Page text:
Will online stores ever beat real ones? + Survey results of what customers think

Will online stores ever beat real ones?

Ecommerce shopping has grown significantly in 2020, and many companies are questioning if it will replace the need for brick-and-mortar retail. While it’ll never likely get rid of every store on the block, there may be some customer groups and product types that shift online and never look back.

What’s important is figuring out if those are your customers or not. The odds are that many of your customers are spending more online right now than you (or they) expected. It’s a great opportunity for you now.

According to IBM, the COVID-19 pandemic pushed us all five years forward in our shift from physical retail to online shopping. Ecommerce revenue is expected to grow 20% this year while department stores will drop 60%, with many already closing.

Those numbers scratch the surface. To successfully navigate what’s next, let’s dive a little deeper and look into the habits and preferences driving how these dollars move.

Consumer habits and changes

The majority of people have changed how they shop. One survey notes that 75% of people have tried new brands or shopping methods, and the majority plan to continue these new habits. The reasons are a mix of job and wage losses plus less confidence in stores and safety. Store closures are also playing a role.

If you’re already selling online, two of your biggest target markets are likely doubling down on ecommerce. Millennials and high-income earners are shifting more of their money to online purchases for essential and non-essential goods. Nearly every category tracked in that study found that consumers expect to shift more of their dollars to ecommerce, averaging between 15% and 30% more.

When the crisis ends, most people who have tried new brands say they will stick with those new companies and products. If stores carry both brands, they’ve positioned themselves to be more secure. If your online shop doesn’t, then you’re at risk of loss to other ecommerce as well as in-store sales. Availability of products was a reason for 48% of consumers trying a new brand in recent months, even higher than a convenience factor (34%), which is a great reason to maintain stock of goods that brought in new customers.

Brick-and-mortar locations tend to be less tied to a specific brand, so they could pick up traction by noting all of the brands they carry in their marketing. Ecommerce marketers will need to focus on their value, customer service, and other areas to win back shoppers, which is more complicated. The McKinsey survey gives some insight to where you can focus efforts, with consumers including promotions/pricing and value within their top five reasons for trying a new brand. 

You may also want to consider highlighting your best value options. Looking specifically at shampoo, survey data shows that value-oriented and mass products outperformed premium brands in terms of sales growth during the pandemic. Value should be especially apparent in any broad campaigns during the end of the year, like Black Friday, Cyber Monday,  and holiday sales.

Invest in research to see where your customers are spending and how you’re impacted. Take these big surveys and look for ways to apply them to your market. Start with existing customer feedback and then expand into making future product decisions based on their voice.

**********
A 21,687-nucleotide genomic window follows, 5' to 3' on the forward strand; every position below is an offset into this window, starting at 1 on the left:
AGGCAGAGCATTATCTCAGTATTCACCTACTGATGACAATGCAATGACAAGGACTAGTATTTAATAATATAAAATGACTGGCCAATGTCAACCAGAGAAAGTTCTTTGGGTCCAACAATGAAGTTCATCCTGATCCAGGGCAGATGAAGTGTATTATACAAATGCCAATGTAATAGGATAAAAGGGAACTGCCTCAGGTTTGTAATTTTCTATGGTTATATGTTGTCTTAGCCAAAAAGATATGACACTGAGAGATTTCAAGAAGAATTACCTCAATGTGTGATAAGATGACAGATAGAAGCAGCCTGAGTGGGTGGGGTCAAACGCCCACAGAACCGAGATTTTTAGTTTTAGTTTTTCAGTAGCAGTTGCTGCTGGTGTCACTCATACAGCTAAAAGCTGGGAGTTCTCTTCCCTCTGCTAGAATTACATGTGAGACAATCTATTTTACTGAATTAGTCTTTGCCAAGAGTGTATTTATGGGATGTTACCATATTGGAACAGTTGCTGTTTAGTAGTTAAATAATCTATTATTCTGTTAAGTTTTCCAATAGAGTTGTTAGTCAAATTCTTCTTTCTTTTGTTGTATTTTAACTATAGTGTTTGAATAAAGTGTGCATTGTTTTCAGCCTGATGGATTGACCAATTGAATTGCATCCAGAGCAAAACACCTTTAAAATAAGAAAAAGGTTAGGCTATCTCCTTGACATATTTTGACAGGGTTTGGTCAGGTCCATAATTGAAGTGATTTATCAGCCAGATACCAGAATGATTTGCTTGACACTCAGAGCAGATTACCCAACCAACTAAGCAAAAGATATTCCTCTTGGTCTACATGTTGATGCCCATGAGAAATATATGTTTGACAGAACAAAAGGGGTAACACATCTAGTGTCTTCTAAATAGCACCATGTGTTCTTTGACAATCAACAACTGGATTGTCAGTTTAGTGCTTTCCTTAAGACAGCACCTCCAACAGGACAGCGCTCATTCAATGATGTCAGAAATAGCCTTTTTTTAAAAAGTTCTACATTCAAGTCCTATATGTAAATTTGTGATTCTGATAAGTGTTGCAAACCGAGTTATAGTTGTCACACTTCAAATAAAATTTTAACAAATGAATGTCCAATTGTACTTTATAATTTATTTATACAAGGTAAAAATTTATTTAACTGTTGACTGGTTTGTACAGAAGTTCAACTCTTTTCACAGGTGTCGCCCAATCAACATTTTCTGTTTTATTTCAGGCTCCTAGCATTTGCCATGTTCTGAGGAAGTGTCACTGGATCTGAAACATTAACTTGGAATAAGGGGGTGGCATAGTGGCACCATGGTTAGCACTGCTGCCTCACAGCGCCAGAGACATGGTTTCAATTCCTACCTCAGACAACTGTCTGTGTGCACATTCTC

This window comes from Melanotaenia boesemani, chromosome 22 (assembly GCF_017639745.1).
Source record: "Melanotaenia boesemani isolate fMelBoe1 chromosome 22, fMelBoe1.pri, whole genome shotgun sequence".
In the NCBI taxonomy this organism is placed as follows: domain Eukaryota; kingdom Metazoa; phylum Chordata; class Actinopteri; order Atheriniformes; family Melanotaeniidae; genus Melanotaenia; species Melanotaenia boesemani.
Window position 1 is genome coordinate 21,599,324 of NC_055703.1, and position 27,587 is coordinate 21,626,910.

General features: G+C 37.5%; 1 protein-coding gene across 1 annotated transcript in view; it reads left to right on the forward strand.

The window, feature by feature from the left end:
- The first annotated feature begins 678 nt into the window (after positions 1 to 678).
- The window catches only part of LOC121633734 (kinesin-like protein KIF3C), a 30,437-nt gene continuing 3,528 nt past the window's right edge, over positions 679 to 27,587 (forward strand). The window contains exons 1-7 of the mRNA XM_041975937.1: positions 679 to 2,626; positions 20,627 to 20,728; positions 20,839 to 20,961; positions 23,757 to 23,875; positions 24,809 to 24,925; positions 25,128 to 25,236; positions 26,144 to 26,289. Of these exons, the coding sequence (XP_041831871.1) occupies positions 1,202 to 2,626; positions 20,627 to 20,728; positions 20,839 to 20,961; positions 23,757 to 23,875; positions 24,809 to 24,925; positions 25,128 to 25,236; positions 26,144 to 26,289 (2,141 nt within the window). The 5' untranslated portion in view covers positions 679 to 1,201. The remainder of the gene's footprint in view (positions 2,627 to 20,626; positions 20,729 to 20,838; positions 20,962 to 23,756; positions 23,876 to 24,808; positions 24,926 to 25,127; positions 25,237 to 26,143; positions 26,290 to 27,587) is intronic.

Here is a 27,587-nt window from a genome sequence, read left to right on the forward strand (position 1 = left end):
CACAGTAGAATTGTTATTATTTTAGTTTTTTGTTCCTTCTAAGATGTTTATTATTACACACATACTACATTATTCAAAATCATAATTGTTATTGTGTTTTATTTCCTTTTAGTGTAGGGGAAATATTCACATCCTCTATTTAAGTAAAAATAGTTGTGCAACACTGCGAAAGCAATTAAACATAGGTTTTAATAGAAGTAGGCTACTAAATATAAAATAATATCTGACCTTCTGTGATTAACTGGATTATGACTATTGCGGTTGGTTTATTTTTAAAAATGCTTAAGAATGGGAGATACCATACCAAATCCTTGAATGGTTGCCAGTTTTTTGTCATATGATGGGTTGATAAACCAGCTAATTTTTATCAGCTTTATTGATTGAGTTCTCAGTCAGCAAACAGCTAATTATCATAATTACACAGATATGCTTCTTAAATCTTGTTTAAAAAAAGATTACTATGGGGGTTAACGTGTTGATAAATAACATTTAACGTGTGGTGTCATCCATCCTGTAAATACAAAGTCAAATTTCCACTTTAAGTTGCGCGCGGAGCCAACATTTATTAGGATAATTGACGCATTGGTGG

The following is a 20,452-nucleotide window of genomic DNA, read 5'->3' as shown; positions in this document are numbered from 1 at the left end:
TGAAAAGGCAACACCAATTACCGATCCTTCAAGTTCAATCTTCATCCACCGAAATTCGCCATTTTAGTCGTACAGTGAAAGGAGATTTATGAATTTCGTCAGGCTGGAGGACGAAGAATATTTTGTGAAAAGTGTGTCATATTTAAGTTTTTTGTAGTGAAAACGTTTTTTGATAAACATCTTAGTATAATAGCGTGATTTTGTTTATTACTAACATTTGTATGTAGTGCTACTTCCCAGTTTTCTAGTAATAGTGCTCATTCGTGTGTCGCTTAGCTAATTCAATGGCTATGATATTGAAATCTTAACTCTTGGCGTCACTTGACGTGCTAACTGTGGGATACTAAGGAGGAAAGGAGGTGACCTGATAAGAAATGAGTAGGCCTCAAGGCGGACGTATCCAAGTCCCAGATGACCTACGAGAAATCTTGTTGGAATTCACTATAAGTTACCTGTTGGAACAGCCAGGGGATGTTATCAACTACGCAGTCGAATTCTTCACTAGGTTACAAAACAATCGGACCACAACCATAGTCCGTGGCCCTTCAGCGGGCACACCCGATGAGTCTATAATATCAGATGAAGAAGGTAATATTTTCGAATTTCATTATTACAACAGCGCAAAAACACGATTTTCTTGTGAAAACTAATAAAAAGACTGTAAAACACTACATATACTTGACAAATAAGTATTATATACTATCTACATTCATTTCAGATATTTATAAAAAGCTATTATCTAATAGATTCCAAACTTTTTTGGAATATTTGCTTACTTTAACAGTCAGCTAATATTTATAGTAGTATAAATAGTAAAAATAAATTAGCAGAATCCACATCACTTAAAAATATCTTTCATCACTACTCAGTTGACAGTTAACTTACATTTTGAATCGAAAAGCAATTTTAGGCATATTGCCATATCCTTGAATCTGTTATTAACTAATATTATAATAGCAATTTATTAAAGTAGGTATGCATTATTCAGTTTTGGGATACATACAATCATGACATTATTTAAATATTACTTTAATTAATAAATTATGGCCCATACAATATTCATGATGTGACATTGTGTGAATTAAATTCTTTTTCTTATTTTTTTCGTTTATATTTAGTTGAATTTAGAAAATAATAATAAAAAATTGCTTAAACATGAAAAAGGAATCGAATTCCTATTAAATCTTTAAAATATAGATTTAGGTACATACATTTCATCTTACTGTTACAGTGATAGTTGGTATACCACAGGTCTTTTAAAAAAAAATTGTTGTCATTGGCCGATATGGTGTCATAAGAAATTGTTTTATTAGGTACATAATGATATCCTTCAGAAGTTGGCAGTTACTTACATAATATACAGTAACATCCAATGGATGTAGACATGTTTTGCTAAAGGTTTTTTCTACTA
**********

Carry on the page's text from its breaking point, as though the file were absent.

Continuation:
Turning habits into sales remain complex

Your targets will have multiple reasons for buying from you or another store. Their choices are complex, and recovery is going to be, too.

Traditional stores seem to be best poised to offer the selection customers want because they tend to have more historical data on customers and will allow people to get out of the house, engaging in small-scale social activity. We all need a reason to get out and shopping can feel relatively safe, plus it’s easy to control how much time you spend on it.

Finally getting out of the house and picking up something you’ve been craving is win-win.

However, even as stores reopen and see increased traffic, sales may not follow. We’ve seen a significant uptick in showrooming and price checks via mobile in stores since 2018. Pair that with the growth and normalization of ecommerce, and it’s more likely that your customers may find what they want in your store but then hunt for the best price online if they don’t need to have it right away.

Supply chain disruptions have caused inconsistent stock levels and product availability. What isn’t certain is how often customers are willing to be burned by a specific location or a chain. Ecommerce stores can protect themselves with upfront information on products as well as email campaigns on availability.

Again, researching customer feedback is your safest method of turning this understanding into practical insight.

Pandemics, recessions, and product choice

Major life events change the way people shop, and right now, we’re still looking to grapple with what that means in terms of local retail versus online shopping.

For U.S. consumers, there is relevant data you can look to when trying to predict what’s coming next: the 2008 recession and its impact on spending habits. While it may feel like a long time ago, this data is important because it gives us a glimpse into how consumers still shopped when wages declined, options changed, and brand loyalty was just as important.